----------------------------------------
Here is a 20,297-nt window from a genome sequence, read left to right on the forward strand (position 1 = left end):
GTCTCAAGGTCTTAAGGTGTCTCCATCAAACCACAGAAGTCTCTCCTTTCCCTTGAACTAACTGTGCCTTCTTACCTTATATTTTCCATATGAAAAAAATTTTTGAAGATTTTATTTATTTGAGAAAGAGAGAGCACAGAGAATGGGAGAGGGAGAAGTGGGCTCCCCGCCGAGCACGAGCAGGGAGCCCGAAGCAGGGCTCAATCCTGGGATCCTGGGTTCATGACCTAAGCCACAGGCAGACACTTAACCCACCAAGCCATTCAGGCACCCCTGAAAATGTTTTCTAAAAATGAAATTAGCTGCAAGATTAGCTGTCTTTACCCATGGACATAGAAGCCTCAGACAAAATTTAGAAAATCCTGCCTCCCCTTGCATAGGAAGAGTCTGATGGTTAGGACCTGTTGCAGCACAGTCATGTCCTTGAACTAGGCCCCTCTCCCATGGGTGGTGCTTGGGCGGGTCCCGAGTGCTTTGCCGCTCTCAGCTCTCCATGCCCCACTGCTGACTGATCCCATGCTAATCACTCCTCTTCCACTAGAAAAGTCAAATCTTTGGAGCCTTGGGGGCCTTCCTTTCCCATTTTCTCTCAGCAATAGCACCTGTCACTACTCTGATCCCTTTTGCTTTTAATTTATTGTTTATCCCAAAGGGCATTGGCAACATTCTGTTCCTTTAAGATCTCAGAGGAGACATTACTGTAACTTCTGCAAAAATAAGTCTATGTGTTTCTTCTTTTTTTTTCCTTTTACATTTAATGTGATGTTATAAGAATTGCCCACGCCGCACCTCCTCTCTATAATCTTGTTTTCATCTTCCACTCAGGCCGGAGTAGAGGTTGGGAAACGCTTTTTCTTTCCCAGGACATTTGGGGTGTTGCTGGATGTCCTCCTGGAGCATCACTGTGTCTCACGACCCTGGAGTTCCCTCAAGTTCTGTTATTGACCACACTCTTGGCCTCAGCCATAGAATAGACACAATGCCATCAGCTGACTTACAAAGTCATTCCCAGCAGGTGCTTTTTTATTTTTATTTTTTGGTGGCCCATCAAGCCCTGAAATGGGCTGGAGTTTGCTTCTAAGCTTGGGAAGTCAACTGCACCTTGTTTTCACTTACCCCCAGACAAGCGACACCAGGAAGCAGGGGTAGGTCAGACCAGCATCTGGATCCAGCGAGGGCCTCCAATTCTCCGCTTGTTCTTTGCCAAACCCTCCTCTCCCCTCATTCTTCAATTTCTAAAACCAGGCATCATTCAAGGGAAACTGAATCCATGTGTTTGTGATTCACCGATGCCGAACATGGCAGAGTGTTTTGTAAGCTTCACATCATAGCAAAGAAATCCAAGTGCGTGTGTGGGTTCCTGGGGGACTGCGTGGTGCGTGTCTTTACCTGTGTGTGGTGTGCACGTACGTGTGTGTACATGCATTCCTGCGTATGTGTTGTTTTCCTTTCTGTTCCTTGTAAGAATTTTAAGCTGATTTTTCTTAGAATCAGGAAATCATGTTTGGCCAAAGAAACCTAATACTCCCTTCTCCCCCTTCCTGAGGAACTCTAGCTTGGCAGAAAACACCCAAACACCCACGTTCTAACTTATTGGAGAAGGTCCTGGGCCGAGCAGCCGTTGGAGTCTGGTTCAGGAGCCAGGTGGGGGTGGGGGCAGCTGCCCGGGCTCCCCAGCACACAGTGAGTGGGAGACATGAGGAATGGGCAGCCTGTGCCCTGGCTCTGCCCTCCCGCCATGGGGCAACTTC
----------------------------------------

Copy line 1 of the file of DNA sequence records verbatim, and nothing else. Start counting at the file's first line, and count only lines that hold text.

Here is a 20,297-nt window from a genome sequence, read left to right on the forward strand (position 1 = left end):